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Title:Female society portraits: representing the elite woman in eighteenth-century New Spain
Author(s):Nunez Mendez, Elsaris
Advisor(s):Rosenthal, Lisa
Department / Program:Art & Design
Discipline:Art History
Degree Granting Institution:University of Illinois at Urbana-Champaign
Female Society Portraits
Folding- Screen
Genre Painting
New Spain
Abstract:Since the early stages of the colonization of Mexico, the production of portraits in this territory had been limited to the representation of prelates, viceroys and other government officials. By 1700, however, the boom in the mining industry extended the production and circulation of portraiture beyond to a new and growing class of elites. This project examines the production and circulation of secular female portraiture in eighteenth-century New Spain. Focusing on the role of portraiture as an agent in the formation of individual and collective identities, this study delves into the ways in which portraits construct identity by mobilizing and representing values and ideas related to class, status and gender that circulated in eighteenth- century New Spanish culture. Specifically, this essay analyses how while mobilizing a visual formula borrowed from male official portraiture, society portraits of elite women engage viewers into an interpretation of pictorial conventions that is specific to the female gender, thus promoting a model of the Christian ideal woman. Finally, this essay explores the effects of the portrait’s display, in the construction of meaning by proposing the New Hispanic domestic interiors, specifically the salón de estrado, as a site where seemingly contradicting ideas about womanhood are negotiated.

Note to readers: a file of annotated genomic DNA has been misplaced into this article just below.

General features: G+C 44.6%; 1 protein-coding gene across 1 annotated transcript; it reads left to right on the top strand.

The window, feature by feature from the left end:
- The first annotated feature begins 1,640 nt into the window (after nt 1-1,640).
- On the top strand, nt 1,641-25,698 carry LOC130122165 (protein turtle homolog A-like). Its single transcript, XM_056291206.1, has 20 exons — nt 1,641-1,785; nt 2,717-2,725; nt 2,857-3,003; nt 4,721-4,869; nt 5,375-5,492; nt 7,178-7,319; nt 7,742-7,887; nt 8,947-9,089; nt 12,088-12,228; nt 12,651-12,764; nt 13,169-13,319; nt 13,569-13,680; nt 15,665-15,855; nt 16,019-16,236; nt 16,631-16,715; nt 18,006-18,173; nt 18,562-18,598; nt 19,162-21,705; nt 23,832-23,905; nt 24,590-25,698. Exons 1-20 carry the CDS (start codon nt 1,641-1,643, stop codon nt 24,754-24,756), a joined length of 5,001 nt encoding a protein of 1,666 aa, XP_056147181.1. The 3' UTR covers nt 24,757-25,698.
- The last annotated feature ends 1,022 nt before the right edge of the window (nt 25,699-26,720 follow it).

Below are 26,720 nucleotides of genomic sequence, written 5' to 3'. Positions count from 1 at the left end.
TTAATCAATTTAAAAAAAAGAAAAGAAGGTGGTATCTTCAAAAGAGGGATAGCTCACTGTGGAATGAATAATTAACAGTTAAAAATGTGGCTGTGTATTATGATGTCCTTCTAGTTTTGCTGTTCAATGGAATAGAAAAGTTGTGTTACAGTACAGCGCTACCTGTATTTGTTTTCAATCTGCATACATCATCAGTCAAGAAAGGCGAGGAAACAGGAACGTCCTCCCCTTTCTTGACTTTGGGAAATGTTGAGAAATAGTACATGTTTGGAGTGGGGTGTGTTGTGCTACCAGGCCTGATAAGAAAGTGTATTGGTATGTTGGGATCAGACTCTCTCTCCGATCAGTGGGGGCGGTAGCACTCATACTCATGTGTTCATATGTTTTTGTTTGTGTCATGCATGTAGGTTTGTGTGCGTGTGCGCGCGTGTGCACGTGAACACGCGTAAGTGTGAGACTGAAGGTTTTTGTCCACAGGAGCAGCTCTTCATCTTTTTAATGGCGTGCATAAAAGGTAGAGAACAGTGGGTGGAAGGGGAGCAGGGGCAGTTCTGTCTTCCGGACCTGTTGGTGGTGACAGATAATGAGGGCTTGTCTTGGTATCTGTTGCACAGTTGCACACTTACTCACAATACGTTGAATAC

Issue Date:2012-09-18
Rights Information:Copyright 2012 Elsaris Nunez Mendez
Date Available in IDEALS:2012-09-18
Date Deposited:2012-08

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